Genetic mutations are identified as causing two types of hereditary blindness

The study led by Dr. Gemma Marfany describes how mutations in the NR2E3 gene lead to the death of photoreceptor cells involved in vision and pave the way for potential treatments.

The human retina is a neural tissue with two types of photoreceptor cells, rods and cones. There are mutations in the NR3E3 gene that severely affect these neurons responsible for visual perception, and cause two different types of hereditary blindness, although their mechanism of action was unknown until now.

Now, a study by the University of Barcelona, published in the journal Neurobiology of Disease, has for the first time identified the mechanisms that trigger these mutations, which alter the populations of cones and rods in the retina and cause blindness in patients. These findings may have implications for the development of potential therapies for these disorders, which currently have no cure.

"We believe that if we can prevent the activation of programmed photoreceptor death pathways, we could slow down or prevent blindness in patients", explains Gemma Marfany, professor at the UB's Faculty of Biology and Institute of Biomedicine (IBUB), who coordinated the study, led Human Molecular Genetics II research group in Institut de Recerca Sant Joan de Déu.

Researchers from the Max Planck Institute for Molecular Biomedicine (Germany) and Imperial College London (United Kingdom) have also participated in the study.

Pioneering work in single-cell RNA sequencing technology

"The function of the NR2E3 gene in human retinal development is to act on the differentiation of photoreceptor cell precursors and establish their fate: towards cones - responsible for daytime and colour vision, as well as visual acuity - or towards rods, which are responsible for low-light and black and white vision, and are responsible for peripheral vision," says Marfany, a researcher at the UB, who is also a member of the Centre for Biomedical Research Network on Rare Diseases (CIBERER) and the Sant Joan de Déu Research Institute (IRSJD).

Mutations in this gene cause two types of hereditary blindness: retinitis pigmentosa, caused by the progressive death of the rods, and S-cone syndrome, which is caused by an error in the development and differentiation of the rods, so that there is an excess of dysfunctional cones.

"When the retina does not function correctly, such as when there is not a correct proportion of photoreceptors, or they do not work or do not connect properly, a process of programmed death of these highly specialized neurons is usually activated, which ends up leading to blindness", notes Marfany.

To study the specific role of the NR2E3 gene in photoreceptor dysfunction, the researchers generated two mouse models for gene editing - one for each disease - and analysed the difference in gene expression and retinal cell types using single cell RNA sequencing (scRNA-seq).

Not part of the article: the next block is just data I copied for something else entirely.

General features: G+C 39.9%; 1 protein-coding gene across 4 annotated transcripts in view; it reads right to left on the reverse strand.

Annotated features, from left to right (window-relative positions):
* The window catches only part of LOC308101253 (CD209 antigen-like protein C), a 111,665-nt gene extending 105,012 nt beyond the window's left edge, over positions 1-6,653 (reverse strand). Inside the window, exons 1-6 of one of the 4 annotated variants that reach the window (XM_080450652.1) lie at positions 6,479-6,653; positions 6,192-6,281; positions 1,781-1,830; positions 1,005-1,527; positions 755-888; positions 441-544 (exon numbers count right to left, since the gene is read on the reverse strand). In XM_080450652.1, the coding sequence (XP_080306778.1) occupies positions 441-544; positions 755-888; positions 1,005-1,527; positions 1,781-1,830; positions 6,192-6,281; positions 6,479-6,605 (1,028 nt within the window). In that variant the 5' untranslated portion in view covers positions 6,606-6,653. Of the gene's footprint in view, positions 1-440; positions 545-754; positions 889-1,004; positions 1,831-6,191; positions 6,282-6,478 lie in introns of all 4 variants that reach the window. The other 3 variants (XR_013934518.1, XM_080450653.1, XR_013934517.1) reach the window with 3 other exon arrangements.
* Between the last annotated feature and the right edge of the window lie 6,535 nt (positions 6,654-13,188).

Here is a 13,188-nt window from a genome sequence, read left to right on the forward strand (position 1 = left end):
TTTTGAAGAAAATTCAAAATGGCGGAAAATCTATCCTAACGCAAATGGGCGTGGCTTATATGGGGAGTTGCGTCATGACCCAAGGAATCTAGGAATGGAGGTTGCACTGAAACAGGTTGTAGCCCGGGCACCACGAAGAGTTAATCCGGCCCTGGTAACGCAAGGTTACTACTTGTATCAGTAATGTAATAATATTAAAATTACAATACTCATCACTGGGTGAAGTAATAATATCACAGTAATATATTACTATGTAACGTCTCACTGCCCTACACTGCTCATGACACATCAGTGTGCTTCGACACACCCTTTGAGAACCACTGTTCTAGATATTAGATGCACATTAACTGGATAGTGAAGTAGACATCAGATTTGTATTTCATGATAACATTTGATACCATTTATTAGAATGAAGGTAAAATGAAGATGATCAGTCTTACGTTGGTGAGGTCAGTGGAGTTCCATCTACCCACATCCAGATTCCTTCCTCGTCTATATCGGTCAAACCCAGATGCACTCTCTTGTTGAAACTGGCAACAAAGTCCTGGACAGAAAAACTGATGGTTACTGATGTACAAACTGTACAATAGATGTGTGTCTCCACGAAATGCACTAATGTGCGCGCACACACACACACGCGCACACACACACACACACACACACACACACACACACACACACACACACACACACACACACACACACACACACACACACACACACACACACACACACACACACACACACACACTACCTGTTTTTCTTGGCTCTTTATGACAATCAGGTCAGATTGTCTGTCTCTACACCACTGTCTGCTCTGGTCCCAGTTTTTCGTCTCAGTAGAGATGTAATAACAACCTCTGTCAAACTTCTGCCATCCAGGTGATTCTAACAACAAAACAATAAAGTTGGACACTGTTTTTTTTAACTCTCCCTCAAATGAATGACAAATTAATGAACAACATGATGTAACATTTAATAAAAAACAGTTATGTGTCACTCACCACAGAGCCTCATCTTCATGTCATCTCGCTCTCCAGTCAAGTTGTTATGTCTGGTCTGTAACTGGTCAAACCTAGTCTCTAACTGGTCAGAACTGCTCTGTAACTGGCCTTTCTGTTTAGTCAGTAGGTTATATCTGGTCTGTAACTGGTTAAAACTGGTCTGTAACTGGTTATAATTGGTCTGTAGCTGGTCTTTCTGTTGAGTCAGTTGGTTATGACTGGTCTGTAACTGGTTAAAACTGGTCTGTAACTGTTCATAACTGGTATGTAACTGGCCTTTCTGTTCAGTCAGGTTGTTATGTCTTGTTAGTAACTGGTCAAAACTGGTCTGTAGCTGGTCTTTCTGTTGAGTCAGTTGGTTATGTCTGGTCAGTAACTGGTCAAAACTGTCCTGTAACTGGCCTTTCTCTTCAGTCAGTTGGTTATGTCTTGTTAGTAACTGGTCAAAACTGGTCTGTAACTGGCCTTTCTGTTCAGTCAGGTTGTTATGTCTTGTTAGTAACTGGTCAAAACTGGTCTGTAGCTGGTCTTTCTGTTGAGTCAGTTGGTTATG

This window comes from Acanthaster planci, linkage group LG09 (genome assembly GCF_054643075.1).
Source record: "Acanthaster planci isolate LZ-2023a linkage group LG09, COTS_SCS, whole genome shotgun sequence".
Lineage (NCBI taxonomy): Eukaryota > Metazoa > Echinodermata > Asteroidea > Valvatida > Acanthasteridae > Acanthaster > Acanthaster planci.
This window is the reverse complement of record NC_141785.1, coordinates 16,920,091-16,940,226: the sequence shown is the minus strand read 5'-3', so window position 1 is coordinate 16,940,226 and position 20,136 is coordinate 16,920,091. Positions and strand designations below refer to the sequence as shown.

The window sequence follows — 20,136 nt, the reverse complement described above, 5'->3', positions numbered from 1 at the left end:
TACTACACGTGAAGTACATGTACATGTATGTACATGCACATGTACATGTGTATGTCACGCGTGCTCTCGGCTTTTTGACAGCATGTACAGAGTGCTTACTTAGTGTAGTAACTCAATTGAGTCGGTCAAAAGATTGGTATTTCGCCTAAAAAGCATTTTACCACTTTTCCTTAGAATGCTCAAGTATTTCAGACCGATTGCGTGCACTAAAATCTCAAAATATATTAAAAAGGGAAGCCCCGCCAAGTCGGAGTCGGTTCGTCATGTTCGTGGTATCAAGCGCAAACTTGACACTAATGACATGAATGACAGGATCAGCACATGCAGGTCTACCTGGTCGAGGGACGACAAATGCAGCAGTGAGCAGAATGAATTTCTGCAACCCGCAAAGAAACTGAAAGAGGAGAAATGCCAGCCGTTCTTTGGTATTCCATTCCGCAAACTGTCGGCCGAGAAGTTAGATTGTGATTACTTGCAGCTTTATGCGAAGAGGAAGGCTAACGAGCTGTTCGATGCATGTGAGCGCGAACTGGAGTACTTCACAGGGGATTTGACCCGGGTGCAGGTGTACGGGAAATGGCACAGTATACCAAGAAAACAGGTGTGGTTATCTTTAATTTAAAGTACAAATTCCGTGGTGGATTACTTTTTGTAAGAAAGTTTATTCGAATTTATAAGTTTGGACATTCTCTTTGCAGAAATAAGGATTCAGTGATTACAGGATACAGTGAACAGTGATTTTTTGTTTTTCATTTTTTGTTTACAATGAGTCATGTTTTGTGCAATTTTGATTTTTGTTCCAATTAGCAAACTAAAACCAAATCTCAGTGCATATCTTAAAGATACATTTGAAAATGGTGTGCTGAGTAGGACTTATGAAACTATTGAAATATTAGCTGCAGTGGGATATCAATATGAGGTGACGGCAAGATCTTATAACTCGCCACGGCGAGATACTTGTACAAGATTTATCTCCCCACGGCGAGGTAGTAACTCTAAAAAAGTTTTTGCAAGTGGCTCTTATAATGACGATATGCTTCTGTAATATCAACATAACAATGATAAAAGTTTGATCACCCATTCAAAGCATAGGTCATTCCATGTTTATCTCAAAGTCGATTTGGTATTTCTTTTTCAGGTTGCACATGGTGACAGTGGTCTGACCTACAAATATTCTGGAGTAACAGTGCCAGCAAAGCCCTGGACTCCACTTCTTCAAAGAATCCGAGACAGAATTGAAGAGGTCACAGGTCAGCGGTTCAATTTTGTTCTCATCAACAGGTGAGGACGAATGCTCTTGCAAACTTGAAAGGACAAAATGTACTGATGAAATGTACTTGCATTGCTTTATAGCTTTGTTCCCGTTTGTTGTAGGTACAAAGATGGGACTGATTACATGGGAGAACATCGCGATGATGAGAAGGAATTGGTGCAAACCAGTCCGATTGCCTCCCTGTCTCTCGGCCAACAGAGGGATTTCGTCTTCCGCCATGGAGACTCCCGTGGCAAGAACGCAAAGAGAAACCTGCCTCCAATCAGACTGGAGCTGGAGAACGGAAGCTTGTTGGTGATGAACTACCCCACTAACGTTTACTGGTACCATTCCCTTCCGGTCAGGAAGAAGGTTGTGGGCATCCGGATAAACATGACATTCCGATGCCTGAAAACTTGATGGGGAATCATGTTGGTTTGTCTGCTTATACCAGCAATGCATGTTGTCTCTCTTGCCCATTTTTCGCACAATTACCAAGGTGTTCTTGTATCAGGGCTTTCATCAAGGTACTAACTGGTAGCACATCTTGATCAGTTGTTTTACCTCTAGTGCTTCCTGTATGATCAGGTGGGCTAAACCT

This technique opens, in the words of the researchers, "a window into what is really happening in the retina of patients". Moreover, this is pioneering work, as there is "not much work yet on RNA sequencing of individual retinal cells because it is a neuronal tissue that is very difficult to obtain material of sufficient quality to carry out such a complex analysis", the researcher stresses.

Cones and rods are not homogeneous groups

The most important and, as the expert points out, "unexpected" result is that there is a lot of diversity within each group of photoreceptors. "Cones and rods are not two homogeneous and clearly differentiated groups of photoreceptor cells, but within each group there are many subpopulations, which show a functional specialization or a degree of differentiation clearly distinguishable by the expression of specific genes", she explains.

In this context, the NR2E3 gene mutation causes "the cone group to present a defective differentiation, with the existence of hybrid photoreceptors halfway between cones and rods, most of which end up dying", says the expert. In addition, the study also indicates that there is a group of cones that lose their identity and become rods and vice versa, rods that become cones. "This half-way differentiation and loss of identity of the photoreceptor cells leads to retinal dysfunction, and ultimately results in blindness in patients. It is important to remember that humans are visual animals, and vision loss is truly disabling", notes the researcher.

According to the UB professor, these findings open the door to the design of future treatments, since "it has allowed us to identify which signalling pathways can be intervened to improve retinal function in patients with mutations in the NR2E3 gene".

In addition, the researcher does not rule out that these pathways "could also be efficient for the treatment of other types of retinal diseases", which affect more people. However, Marfany points out that "more research is needed" to be certain.

Reference article:

Aísa-Marín, I.; Rovira, Q.; Díaz, N.; Calvo-López, L.; Vaquerizas, J.M.; Marfany, G. "Specific photoreceptor cell fate pathways are differentially altered in NR2E3-associated diseases". Neurobiology of Disease, May 2024. DOI: 10.1016/j.nbd.2024.106463

The results open the door to the design of future treatments, as they have allowed the identification of signaling pathways that could be targeted to improve retinal function in patients with mutations in the NR2E3 gene.